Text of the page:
In 1946, in the aftermath of World War II, an independent Kurdish republic was carved out in the northwest of Iran. Centered on the city of Mahabad, the Republic of Kurdistan was dependent on support from the Soviet Union. It also rested on the leadership of the charismatic Qazi Muhammad and his Democratic Party of Iranian Kurdistan (PDKI), founded the year before as a progressive, anti-imperialist organisation.
The so-called Mahabad Republic would last a mere 11 months before being drowned in blood as the Soviets retreated from Iranian territory, but its legacy endures. Today, the PDKI can look back at what many Kurds see as a glorious attempt at independence and statehood, and claim to be the standard bearer for the Iranian Kurdish struggle.
The PDKI has gone through several periods of retreat and reactivation. In the late 1970s, under the leadership of Dr Abdul Rahman Ghassemlou, the party emerged from a shell of its former self to become a mass party of tens of thousands of members and supporters. With the fall of the Shah in 1979, the PDKI become embroiled in a bitter war against the country’s new clerical regime under Ayatollah Khomeini for attempting to carve out autonomy for Kurdistan. The war fizzled out, and increasingly PDKI fighters found themselves based across the border in Iraqi Kurdistan.
In 1989, tragedy befell the party when Dr Ghassemlou was murdered in Vienna during peace talks with the Iranian regime. His replacement, Sadegh Sharafkandi, was also killed in what is called the Mykonos restaurant assassination in Berlin just three years later. These series of murders, as well as the situation on the battlefield, led the PDKI to pause its armed struggle in 1996.
In recent years, however, the PDKI has declared itself once again at war with the Islamic Republic of Iran. They were joined in their 2016 resumption of armed struggle by their erstwhile enemies, the Komala Party of Iranian Kurdistan. Together, the two parties founded the Cooperation Center of Political Parties of Iranian Kurdistan.
This return to arms has not led to any major battles materialising, but it has nonetheless been met with force by Tehran. In 2018, missiles rained down on the PDKI’s headquarters in Iraqi Kurdistan’s Koya, killing 18 of their fighters.
With the massive protest movement that emerged in September 2022 in Iran over the killing of Jina Mahsa Amini, the PDKI’s base was again targeted by missile and drone attacks in September and November, which also took aim at the Komala and the Kurdistan Freedom Party’s bases inside Iraqi territory. More than 20 were said to have been killed.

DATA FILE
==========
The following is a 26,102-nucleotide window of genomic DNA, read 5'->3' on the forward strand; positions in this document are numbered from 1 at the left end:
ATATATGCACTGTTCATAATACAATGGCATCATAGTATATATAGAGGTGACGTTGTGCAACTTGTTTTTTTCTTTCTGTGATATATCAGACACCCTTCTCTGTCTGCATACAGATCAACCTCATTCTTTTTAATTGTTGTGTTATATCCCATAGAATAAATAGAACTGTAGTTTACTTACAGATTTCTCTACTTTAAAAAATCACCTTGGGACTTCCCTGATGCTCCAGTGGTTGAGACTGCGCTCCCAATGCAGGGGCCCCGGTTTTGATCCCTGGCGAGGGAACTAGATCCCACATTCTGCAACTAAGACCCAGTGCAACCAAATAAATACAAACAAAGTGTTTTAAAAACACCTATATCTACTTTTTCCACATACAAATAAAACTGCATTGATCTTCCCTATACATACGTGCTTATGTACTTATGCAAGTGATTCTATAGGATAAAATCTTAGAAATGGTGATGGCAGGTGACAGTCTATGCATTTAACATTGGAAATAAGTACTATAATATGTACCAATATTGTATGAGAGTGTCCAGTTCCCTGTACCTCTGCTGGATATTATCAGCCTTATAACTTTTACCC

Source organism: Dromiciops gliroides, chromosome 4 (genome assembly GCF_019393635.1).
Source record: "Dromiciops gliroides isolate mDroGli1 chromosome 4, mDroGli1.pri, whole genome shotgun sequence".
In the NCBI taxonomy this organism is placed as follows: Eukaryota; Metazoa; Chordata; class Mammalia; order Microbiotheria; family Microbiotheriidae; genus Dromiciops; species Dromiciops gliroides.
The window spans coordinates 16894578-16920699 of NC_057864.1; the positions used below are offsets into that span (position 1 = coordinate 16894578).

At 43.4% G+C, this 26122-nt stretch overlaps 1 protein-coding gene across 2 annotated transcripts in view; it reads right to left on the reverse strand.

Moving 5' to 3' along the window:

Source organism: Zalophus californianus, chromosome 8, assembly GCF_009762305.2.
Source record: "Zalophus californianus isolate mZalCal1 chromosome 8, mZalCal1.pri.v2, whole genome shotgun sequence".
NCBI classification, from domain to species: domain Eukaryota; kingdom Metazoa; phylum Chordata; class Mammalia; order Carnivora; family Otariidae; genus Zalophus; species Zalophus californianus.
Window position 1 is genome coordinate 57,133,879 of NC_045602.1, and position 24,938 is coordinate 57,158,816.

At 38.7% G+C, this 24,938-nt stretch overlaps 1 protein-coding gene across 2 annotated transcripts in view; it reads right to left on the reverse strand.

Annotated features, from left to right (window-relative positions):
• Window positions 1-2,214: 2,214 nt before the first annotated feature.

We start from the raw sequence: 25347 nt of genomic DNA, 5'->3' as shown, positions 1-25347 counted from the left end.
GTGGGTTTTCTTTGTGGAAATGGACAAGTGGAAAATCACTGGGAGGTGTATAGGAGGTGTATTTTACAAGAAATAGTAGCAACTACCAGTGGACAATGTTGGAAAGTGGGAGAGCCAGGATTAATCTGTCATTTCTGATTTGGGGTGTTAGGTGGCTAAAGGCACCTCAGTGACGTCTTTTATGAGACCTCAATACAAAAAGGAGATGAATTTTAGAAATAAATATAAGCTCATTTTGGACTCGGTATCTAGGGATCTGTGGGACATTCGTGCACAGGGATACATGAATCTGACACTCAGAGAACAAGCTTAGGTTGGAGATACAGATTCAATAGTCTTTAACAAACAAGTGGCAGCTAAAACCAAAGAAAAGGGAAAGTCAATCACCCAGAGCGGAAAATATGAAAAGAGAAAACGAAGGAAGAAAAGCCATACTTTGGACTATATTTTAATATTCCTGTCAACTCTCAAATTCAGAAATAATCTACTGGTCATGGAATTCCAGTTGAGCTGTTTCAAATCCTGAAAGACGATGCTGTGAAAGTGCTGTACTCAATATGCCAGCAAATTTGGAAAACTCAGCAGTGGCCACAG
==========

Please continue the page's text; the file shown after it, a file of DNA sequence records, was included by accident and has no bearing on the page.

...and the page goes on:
Journey into Iraqi Kurdistan
I recently had the opportunity to visit Koya and spend the day with leading figures of the PDKI, to figure out what ideology and motivation is behind the oldest and most respected of the Iranian Kurdish parties, and to see how the repressive measures in Iran have altered their methods of work.
The journey began two hours east of Koya in Iraqi Kurdistan’s second city of Sulaymaniyah, where I met my guide for the day — Karim. Our initial conversation confused me when Karim, in his late 50s, started speaking to me in perfect Finnish. Before agreeing to meet with me, the party had requested my ID so they could verify my identity and I opted to provide my Finnish passport. Although I am half Finnish and hold citizenship, it’s a language I do not know well, so the presence of a peshmerga fighter in military fatigues speaking the language that could be my mother tongue threw me off.
At the beginning of the journey, we traversed the phenomenal mountains that are picturesque beyond belief. The holiday resorts in the region made for a surreal backdrop when Karim shared his tumultuous life story. He joined the PDKI in Iran at the age of 14, found his way into the party’s intelligence operations structures, and was eventually posted to Erbil. This is when the story became dark.